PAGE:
In our view, the most likely derivation of the name was an anglicization of the French given name, Jacques-Pierre, which was, and still is, pronounced “Shax-pyair,” or, “Shak-es-pyair.” (The French pronunciation has some soft g in it, but is really closer to sh.) As French for James Peter, Jacques-Pierre was a favorite with French Catholics, as it combines the names of two of the Galilean apostles, James and (Simon) Peter.
The French have always liked double names; there are a handful of Jacques Pierres on google.com. (I’m particularly taken with the California vintner: Jacques Pierre Schlumberger.) Since we can finally accept the evidence that the Shakspere family were Catholics, it’s a good bet that, on his father’s side, William was descended from a French workman or bond servant (of the sort often known only by their given names) who imigrated to England at some point during the Norman diaspora that followed the Conquest in 1066.
Among scores of other possible spellings that have been accumulated by scholars from the scrolls and ledgers that constitute what remains of Stratford town records, the modern spelling, S-h-a-k-e-s-p-e-a-r-e, does occur, but it was not the predominant spelling until the 17th century when the title pages of his plays and published references derived from them had made the long a spelling famous. As for the pronunciation, surely it was pronounced as we do today by those who bought the published plays in London, while in Stratford the pronunciation continued as it had always been. Thus over time, as the fame of the canon spread, the pronunciation changed from from the Stratford “Shax-pyair” (accent on the second syllable), to today’s “Shake-spear” (accent on the first). Why the change? Because the second spelling and the pronunciation it evokes, creates a pun.
The name’s the game
I believe that William Shakespeare was chosen as stand-in or proxy for the nation’s leading playwright primarily because of his name. He had other virtues, for instance that he was located far enough away that London gossip would not reach his community of wool dealers and ale brewers anytime soon. That he was illiterate was also a boon, because he would not try, as did Anthony Munday, to palm off his own work on printers as that of his famous boss. As a member of a well-known Catholic family, in that cruelly prejudiced time, he knew how to keep a low profile, and as a man with a large family to care for and no great skills of his own, the money was most welcome.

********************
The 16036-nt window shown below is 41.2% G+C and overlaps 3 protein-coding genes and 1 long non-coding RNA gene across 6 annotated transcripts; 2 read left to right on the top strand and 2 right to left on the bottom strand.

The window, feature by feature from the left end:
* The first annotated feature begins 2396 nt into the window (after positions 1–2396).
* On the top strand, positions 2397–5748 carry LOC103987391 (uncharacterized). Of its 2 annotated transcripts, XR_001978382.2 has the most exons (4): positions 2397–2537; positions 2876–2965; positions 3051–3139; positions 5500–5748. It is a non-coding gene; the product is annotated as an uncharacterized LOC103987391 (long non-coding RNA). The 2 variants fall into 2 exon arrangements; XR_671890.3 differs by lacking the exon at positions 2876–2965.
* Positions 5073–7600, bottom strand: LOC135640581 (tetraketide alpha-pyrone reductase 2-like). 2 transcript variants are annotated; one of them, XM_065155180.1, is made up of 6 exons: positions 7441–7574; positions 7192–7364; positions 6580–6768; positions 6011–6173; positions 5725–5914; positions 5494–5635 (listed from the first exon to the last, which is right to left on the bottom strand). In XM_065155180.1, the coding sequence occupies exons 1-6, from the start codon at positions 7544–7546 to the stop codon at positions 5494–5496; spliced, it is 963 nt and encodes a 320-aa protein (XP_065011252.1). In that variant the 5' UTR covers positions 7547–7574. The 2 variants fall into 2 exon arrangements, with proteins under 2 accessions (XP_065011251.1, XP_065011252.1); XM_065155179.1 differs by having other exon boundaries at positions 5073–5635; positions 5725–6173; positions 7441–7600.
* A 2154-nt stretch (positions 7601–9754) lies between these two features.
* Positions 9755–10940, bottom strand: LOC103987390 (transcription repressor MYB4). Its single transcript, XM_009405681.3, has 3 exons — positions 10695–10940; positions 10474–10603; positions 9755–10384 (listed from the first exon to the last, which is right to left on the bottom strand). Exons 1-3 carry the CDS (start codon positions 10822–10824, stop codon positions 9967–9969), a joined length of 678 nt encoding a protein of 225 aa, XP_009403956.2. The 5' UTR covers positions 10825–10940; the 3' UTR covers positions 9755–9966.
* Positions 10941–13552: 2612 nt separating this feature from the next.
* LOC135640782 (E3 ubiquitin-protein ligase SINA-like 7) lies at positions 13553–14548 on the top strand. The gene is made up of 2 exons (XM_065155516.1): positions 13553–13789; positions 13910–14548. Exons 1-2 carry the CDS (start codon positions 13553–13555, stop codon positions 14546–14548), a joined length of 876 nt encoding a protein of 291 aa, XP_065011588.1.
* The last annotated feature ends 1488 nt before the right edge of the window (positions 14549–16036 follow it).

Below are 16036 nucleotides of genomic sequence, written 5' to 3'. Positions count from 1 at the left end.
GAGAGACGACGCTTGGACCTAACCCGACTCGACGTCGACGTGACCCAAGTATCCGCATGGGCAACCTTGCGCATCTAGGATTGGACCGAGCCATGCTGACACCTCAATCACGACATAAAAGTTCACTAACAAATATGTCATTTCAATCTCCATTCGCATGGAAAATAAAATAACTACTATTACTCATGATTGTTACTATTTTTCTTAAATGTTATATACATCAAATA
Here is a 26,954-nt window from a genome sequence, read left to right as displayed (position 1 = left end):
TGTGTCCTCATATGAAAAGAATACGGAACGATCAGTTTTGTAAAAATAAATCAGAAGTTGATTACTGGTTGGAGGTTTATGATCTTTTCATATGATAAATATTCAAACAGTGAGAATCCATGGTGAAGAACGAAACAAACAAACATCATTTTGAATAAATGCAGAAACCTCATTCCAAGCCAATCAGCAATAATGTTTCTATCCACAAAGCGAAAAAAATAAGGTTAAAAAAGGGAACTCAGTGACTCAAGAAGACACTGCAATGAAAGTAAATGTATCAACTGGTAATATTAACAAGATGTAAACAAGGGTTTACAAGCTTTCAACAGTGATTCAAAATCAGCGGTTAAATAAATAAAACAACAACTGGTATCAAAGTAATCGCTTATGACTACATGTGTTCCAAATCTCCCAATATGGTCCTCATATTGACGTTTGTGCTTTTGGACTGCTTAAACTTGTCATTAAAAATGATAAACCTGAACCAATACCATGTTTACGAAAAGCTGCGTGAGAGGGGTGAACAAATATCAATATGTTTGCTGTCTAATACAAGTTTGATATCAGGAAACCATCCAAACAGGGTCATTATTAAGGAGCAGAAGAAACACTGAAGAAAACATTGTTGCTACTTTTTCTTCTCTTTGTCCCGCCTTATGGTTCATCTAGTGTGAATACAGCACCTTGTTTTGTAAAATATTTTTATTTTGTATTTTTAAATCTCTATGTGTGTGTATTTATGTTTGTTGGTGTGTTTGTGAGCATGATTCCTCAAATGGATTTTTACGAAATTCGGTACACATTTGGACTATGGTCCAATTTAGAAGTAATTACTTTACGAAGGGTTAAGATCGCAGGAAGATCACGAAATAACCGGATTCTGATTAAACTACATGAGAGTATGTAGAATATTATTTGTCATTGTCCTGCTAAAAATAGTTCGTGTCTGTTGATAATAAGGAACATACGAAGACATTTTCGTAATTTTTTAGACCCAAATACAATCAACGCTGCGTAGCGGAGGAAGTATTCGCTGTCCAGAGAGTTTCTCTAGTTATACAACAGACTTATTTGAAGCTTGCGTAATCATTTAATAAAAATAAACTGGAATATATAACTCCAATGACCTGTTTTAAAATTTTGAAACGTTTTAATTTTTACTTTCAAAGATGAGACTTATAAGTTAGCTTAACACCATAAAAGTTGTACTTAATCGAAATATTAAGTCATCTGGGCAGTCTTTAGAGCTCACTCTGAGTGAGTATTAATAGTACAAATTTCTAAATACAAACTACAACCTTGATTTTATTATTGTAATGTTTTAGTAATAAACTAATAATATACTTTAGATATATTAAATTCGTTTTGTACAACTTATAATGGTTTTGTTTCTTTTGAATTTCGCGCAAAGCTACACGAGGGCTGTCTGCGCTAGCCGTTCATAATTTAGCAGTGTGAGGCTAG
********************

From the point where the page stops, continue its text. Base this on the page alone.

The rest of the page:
But his real selling point was none of these, for these could be found in hundreds of Williams throughout the land. It was the addition of his wonderful surname that won him the great windfall, because although spelled William Shakespeare, a name that could be proven to be the real name of a real person, it also holds a magnificent anagram, one that could not possibly be an accident: Will I am shake spear. “I am Will” who “will shake [a] spear!”
This punning anagram, sailing past the heads of the hoi polloi (and today’s academics) signaled to the inner circles of his audience––those with an ear for puns––that the author himself was a fictional being like his own Doll Tear-sheet. If they were among that elite minority who could read the Greek philosophers and dramatists in their own language and liked to refer to themselves as Athenians, they would catch the reference to Athena, patron goddess of Athens, always portrayed with a spear in one hand and a helmet of invisibility on her head. And should anyone tried to publish their own stuff under that name, or otherwise cause the hidden author grief, he would shake his spear at them. Though but a little spear, the kind one dips into an inkwell, it drew blood all right, so much so that to stay alive and keep on writing, the Athenian who shook it on the London Stage had to keep his helmet of invisibility on at all times.
I believe that it was in this manner that an anglicized French name that had no connection with shaking a spear became, through a slight modification in spelling and pronunciation, the pen name of England’s greatest and most famous writer. And it was also in this manner that William, son of John, husband of Anne, father of three, acquired the biggest house in Stratford, and was able to give his wool-dealer father the social elevation he craved, providing him with a family coat-of-arms and a monument in the local church, himself acquiring enough money to invest locally in land and in buildings in London, hoard grain in time of famine, and take his Warwickshire neighbors to court over a handful of silver.
Anti-Stratfordians should never sneer or laugh at William, for it’s largely due to his ability to keep his mouth shut over two long decades that “the grand possessors” were finally able to get the First Folio published. One scholar’s term for William, “prudent,” seems particularly apt, and though his great silence was no doubt based on self-interest (and perhaps a bit on his suspicion of neighbors out to bring grief to recusant Catholics), it has worked worked well for us, for the true author and his actors, and for the wider worlds of the Theater and English letters.